As the circumstances surrounding the COVID-19 pandemic continue to disrupt all aspects of everyday life in Summit County and around the world, many individuals, businesses and organizations are taking the opportunity to give back to their communities in a variety of ways. In our neck of the woods, the Summit County Community and Senior Center (SCCSC) has tackled the challenge head-on by adjusting its “Meals on Wheels” food assistance program to fit these uncertain times. And the Breckenridge Outdoor Education Center (BOEC) is happy to be a part of it.
The SCCSC has been providing Meals on Wheels to homebound individuals (predominately seniors, but not exclusively) in the County for many years, but since the Coronavirus arrived in Summit County in mid-March the initiative has morphed into providing meals for anyone in need, including anyone that may be isolated as a result of COVID-19. With the loss of tourism dollars, and therefore many jobs and wages, over the last few months, the number of individuals looking for meals is currently up over 400 percent. And because of this, Summit County Chef Sara Hopkins is currently making approximately 375 fresh meals a week in addition to providing non-perishable food boxes.
“This is unprecedented, we have never done anything like this before,” said Hopkins. “We are proud to be able to offer this essential service and will continue to do so as long as there is a need or our building reopens for public use. Knowing that we are helping feed hundreds of families every week really makes you feel like you are contributing to the needs of such a special community.”
And part of this unprecedented service is the aforementioned non-perishable box distribution program which the BOEC has been an instrumental part of. The Food Bank of the Rockies, a nonprofit organization whose mission is to help families thrive by procuring and distributing food to the hungry, is now delivering roughly 10,000 pounds of non-perishable items to Summit County once a week. But there’s a lot that happens before the truckloads arrive. The Family Intercultural Resource Center (FIRC) places the weekly order, BOEC staff/volunteers pick up the food in their company trucks, and then transport the crates of food to the Senior Center for box/bag building and distribution. Then once the food packages have been put together by SCCSC staff and volunteers, they are distributed every weekend to all of the towns to feed their citizens in need.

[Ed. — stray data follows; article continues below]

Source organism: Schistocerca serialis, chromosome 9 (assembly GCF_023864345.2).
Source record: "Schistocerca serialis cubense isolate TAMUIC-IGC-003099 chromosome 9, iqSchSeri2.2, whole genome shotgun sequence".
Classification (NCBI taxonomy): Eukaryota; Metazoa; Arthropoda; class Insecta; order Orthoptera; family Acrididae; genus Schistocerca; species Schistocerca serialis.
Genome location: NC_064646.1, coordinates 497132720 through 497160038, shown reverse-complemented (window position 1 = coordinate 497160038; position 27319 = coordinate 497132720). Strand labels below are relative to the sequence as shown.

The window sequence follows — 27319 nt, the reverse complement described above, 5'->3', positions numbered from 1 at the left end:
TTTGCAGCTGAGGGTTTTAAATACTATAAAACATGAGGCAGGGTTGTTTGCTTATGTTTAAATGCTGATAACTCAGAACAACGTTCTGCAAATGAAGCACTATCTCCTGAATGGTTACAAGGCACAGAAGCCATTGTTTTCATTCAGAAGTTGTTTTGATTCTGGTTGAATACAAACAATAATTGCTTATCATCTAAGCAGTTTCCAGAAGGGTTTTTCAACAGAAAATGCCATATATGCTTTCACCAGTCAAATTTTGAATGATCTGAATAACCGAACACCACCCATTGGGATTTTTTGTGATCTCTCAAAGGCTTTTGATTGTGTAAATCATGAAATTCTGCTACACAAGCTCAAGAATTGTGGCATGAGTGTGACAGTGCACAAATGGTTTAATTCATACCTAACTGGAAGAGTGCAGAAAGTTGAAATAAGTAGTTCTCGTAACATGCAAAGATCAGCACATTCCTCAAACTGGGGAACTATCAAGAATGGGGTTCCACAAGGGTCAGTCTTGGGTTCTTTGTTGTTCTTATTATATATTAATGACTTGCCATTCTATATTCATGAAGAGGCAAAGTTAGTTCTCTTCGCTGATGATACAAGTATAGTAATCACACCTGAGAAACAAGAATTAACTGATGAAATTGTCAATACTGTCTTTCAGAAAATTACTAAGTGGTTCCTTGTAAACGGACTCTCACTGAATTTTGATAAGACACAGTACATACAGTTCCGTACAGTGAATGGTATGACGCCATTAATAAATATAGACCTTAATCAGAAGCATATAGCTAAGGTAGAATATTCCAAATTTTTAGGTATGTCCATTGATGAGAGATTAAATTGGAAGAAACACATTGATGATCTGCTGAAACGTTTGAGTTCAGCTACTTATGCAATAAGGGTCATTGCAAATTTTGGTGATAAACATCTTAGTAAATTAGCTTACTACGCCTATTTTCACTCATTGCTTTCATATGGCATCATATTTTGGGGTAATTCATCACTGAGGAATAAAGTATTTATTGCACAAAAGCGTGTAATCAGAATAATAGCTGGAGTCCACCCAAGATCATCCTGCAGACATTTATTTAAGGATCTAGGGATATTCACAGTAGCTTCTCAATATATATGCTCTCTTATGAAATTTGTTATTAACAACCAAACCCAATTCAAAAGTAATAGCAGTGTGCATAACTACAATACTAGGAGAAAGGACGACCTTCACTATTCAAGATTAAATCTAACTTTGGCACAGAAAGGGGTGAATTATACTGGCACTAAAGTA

“The team from the BOEC has been an integral part of our non-perishable food distribution operation,” said Hopkins. “The many hands and vehicles that have been available at (practically) a moment’s notice have been immensely helpful in the transportation of food into our facility so we can get our operation running as efficiently and effectively as possible. I can’t thank them enough for all they’ve done and continue to do in this time of need! It warms my heart and just goes to show what a special organization the BOEC is and the quality of individuals it attracts.”
BOEC’s involvement in this program is just one way that the 44-year old nonprofit has shifted its community focus over the last few months and will continue to do so every Wednesday until the need is abated.
“BOEC has been the beneficiary of so much generosity over the years and we felt strongly that as a member of this community, we needed and wanted to give back however we could,” said BOEC Executive Director Sonya Norris. “With the difficult decision made to cancel much of our summer programming due to COVID-19, the team at the BOEC has committed to focusing on community needs. Supporting the efforts of the Summit County Seniors Center is just one small thing we and our amazing team of volunteers can do to help those who need it most during this difficult time.”